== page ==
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Supreme Court makes corporations slightly less impervious to FOIA disclosures

By J. DeVoy

In FCC v. AT&T Inc., No. 09-1279 – released today – the Supreme Court seems to have taken a position that will unite the politically liberal, who believe the right of privacy should be upheld for individuals, and the conservatives who doubt the propriety of any rights not enumerated in the Constitution or its amendments.

This case arises from a dispute between the Federal Communications Commission (FCC) and telecom giant AT&T, which was resolved with a consent decree in 2004.  CompTel, a trade organization representing some of AT&T’s competitors, submitted a Freedom of Information Act (FOIA) request to the FCC, seeking pleadings and other documents produced in its investigation of AT&T and subsequent settlement.  AT&T opposed CompTel’s request, and the FCC decided to withhold some of AT&T’s information from disclosure based on FOIA exemption 4, 5 U.S.C. § 552(b)(4), which protects trade secrets and commercial or financial information.

AT&T, however, wanted more information protected from disclosure under FOIA exemption 7(C), 5. U.S.C. § 552(b)(7)(C), which exempts “records or information compiled for law enforcement purposes” that “could reasonably be expected to constitute an unwarranted invasion of personal privacy” from disclosure.  While the FCC did not apply exemption 7(C) to AT&T itself, it concluded that exemption 7(C) could be properly invoked protect the privacy interests of individuals identified in AT&T’s submissions.  Nonetheless, the FCC did not invoke this exemption, as it was not designed to withhold information that was merely embarrassing information about a corporation, even if individuals were named in the submissions.

AT&T appealed the FCC’s decision to the Third Circuit.  The Circuit court concluded that the root of this personal privacy – the “person,” as defined in 5 U.S.C. § 551(2) -embodies corporations and, thus, so too should the notion of personal privacy within FOIA exemption 7(C). See 582 F.3d at 497.  After all, if a corporation is a “person” under the law, shouldn’t it be accorded the full protection of personal rights?  In some ways this would be congruent with Citizens United — but personhood, apparently, does not convey the full palate of personal rights to corporations.

The Supreme Court, led by Chief Justice Roberts (and with Justice Kagan sitting out, just like people warned Obama she would have to do) disagreed with this view of personal privacy.  The Justices’ first step was to delineate the line between a person and what was personal:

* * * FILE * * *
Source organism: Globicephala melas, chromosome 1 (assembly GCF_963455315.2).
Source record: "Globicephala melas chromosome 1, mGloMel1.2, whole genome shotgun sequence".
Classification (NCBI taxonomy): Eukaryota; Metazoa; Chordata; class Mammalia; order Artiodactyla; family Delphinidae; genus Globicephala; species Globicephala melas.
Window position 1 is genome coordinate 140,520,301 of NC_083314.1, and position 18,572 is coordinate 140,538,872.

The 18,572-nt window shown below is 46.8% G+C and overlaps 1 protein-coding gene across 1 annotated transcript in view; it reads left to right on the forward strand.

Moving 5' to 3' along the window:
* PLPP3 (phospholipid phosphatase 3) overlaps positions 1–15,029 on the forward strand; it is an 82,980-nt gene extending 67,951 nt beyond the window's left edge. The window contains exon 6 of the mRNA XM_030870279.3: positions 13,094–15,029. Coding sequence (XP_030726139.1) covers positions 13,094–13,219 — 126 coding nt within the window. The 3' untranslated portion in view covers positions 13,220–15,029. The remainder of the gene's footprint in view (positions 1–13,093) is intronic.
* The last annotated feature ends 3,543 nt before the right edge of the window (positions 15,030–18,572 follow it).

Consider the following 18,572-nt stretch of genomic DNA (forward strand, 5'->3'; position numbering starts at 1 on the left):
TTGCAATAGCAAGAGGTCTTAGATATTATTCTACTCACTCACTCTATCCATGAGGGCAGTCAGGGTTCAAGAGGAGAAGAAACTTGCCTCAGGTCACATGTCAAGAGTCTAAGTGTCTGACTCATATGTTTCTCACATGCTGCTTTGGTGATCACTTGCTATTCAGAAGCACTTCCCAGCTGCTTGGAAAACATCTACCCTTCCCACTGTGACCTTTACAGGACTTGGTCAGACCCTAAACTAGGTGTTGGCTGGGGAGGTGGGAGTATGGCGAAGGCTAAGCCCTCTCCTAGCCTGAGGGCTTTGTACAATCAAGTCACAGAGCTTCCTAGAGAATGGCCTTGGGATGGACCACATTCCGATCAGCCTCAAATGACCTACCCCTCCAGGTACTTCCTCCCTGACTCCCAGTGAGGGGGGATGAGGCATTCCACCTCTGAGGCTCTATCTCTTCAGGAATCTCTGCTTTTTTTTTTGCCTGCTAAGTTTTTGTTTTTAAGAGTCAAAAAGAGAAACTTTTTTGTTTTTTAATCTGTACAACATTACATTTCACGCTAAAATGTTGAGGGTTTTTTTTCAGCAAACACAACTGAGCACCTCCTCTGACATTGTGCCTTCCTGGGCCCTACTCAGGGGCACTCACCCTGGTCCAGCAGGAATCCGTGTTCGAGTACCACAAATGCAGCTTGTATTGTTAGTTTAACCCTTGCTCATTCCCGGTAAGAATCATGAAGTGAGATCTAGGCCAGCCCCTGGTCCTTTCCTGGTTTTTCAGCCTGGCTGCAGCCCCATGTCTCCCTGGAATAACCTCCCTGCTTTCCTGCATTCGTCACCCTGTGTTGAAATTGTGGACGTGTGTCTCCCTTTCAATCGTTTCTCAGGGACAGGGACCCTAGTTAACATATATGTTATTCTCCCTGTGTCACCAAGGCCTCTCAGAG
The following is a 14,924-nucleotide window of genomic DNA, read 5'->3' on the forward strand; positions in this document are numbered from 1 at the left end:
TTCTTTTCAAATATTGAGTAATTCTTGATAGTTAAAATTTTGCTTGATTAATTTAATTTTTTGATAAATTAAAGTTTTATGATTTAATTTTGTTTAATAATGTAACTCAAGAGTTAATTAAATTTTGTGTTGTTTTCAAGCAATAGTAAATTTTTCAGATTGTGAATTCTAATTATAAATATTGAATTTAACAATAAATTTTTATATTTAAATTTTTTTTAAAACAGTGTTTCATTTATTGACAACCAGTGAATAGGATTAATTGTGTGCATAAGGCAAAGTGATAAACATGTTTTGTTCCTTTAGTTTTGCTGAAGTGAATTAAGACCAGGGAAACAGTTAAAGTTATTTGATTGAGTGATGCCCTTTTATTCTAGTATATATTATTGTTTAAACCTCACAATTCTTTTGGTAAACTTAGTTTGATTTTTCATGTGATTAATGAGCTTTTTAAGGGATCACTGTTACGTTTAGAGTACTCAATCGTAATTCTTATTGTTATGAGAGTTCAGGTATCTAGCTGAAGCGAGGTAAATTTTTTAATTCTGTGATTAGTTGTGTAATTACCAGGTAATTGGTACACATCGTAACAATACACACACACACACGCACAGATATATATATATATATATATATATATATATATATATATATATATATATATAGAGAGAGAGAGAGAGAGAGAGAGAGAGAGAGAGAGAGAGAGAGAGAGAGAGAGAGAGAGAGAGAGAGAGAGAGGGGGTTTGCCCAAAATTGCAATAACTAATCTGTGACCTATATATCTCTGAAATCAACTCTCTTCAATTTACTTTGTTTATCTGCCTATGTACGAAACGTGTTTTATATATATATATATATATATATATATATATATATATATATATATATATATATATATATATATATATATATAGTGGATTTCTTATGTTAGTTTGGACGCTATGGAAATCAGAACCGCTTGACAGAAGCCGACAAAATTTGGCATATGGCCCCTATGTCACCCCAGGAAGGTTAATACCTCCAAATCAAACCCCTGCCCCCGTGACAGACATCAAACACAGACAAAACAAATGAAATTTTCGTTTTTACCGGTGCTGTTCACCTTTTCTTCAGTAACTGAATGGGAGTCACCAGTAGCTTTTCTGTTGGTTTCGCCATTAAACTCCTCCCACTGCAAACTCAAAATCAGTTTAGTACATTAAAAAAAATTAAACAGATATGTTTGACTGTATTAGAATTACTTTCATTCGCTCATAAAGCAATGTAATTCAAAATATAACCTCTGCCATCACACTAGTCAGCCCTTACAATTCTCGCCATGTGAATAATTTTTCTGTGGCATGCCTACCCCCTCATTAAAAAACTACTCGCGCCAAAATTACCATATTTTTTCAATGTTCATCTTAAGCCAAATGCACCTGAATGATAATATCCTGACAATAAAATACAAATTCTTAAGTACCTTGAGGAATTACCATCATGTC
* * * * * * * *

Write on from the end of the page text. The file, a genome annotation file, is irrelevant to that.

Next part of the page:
“Person” is a defined term in the statute; “personal” is not. When a statute does not define a term, we typically “give the phrase its ordinary meaning.” Johnson v. United States, 559 U. S. ___, ___ (2010) (slip op., at 4). “Personal” ordinarily refers to individuals. We do not usually speak of personal characteristics, personal effects, personal correspondence, personal influence, or personal tragedy as referring to corporations or other artificial entities. This is not to say that corporations do not have correspondence, influence, or tragedies of their own, only that we do not use the word “personal” to describe them.

And, as the corporation is a legal fiction – rather than an actual person – this makes sense.  Just because a corporation is treated as a person for a variety of reasons, including economy and administrability, does not necessarily mean it receives all of the protections of an individual.  And thus the court held that though a “person,” traditional and legal notions of what is “personal” are beyond what a corporation qua person may enjoy:

In drafting Exemption 7(C), Congress did not, on the other hand, use language similar to that in Exemption 4. Exemption 4 pertains to “trade secrets and commercial or financial information obtained from a person and privileged or confidential.” 5 U. S. C. §552(b)(4). This clearly applies to corporations—it uses the defined term “person” to describe the source of the information—and we far more readily think of corporations as having “privileged or confidential” documents than personally private ones. So at the time Congress enacted Exemption 7(C), it had in place an exemption that plainly covered a corporation’s commercial and financial information, and another that we have described as relating to “individuals.” The language of Exemption 7(C) tracks the latter.

The Government has long interpreted the phrase “personal privacy” in Exemption 7(C) accordingly.

In a devilish display of wit, the Court concluded its opinion on this note:

We trust that AT&T will not take it personally.

So, to those who feared the collapse of society as a result of Citizens United, fear not — or fear slightly less.  So long as statutory construction persists and we have jurists who do not roll “person” and “personal” into a shared meaning, there will be some curbs on what corporate power, even if limited to FOIA exemption 7(C).

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